The energy complex was volatile this past week, driven by outside factors and traditional fundamentals.
The week began with crude oil under pressure because of a huge sell-off in global equity markets. The catalyst behind the selling pressure was turmoil in the Chinese economy following the previous week’s release of a bearish manufacturing activity report. Investors were looking for action from Chinese officials because the selling pressure and excessive volatility suggested that no one was steering the ship.
The People’s Bank of China stabilized the markets on Tuesday when it cut its one-year lending rate and lowered the amount of reserves banks must hold for the second time in two months. It followed these actions by aggressively selling the Yuan. Like other commodities, crude oil stabilized on the news with many traders taking a “wait and see” approach.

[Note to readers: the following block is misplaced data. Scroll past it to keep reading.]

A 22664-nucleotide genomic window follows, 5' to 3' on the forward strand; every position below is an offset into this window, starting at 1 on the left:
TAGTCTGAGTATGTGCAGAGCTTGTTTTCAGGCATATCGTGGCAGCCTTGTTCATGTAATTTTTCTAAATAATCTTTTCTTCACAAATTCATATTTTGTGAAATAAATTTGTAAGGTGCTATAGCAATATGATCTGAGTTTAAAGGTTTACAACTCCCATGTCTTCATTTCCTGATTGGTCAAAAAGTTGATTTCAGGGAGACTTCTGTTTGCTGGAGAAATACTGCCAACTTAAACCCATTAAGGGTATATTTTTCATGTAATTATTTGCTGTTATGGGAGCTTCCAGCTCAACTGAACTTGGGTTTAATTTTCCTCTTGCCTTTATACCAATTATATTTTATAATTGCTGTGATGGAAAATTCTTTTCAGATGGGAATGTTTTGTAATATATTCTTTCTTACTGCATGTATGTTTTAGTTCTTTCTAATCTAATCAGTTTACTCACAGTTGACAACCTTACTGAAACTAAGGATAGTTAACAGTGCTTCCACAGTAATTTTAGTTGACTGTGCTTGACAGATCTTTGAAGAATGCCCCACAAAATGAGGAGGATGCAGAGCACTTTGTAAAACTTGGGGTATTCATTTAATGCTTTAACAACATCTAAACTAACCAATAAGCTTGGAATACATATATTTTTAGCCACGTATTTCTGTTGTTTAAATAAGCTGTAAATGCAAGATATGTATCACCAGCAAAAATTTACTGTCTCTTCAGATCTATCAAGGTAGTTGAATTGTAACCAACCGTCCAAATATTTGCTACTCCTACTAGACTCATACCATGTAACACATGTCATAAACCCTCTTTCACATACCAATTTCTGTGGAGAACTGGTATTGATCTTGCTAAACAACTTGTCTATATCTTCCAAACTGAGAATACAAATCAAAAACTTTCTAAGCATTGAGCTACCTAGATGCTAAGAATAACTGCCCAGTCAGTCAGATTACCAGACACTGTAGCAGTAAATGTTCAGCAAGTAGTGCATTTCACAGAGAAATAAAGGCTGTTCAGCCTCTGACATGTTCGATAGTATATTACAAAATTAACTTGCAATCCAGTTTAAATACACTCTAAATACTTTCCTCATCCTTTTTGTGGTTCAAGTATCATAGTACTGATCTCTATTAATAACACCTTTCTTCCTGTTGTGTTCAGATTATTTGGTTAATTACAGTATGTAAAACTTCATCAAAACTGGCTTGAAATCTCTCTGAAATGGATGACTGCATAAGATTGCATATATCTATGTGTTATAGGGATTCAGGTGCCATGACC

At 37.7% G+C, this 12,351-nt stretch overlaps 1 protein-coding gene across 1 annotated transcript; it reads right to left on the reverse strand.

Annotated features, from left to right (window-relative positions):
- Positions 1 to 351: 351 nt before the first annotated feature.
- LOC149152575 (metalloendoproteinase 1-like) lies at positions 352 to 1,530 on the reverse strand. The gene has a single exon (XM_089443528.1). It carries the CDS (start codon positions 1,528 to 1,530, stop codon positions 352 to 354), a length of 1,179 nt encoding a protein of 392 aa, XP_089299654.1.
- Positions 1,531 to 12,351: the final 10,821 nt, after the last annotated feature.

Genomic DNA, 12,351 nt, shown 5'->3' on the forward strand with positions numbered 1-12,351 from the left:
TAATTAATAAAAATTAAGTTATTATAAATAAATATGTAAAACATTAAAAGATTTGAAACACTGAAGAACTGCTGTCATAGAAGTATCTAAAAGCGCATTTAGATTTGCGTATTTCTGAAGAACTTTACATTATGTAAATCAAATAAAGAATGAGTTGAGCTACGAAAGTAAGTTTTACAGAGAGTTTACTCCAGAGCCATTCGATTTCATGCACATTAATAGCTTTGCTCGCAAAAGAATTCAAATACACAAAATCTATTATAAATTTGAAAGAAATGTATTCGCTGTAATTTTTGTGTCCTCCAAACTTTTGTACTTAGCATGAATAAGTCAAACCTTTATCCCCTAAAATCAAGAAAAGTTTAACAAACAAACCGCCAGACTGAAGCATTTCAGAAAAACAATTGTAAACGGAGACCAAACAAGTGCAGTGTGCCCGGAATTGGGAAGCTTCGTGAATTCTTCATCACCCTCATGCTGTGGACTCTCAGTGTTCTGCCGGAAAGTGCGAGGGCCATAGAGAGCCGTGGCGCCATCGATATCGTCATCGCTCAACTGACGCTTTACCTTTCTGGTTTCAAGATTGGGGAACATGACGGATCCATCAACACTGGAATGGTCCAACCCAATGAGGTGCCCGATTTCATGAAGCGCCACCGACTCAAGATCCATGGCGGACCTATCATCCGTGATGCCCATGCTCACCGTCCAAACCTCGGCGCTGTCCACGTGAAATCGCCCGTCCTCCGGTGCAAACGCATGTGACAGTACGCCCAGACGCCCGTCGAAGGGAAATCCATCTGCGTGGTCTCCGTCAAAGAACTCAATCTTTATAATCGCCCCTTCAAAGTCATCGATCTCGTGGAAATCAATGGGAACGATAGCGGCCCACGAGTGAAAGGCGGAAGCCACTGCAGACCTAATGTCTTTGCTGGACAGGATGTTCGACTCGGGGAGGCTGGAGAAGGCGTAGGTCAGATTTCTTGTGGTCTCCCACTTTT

The sideways price action also suggested consolidation leading into Wednesday’s U.S. Energy Information Administration weekly inventory report.
Late Tuesday, traders were surprised when the American Petroleum Institute weekly crude stocks fell unexpectedly last week. Its report said that U.S. Weekly Crude Stocks fell 7.300 million barrels, from -2.300 million barrels the previous week. Analysts were looking for an increase of 1.900 million barrels.
On Wednesday, the EIA report suggested that demand exceeded supply the week-ending August 21, leading to an inventory…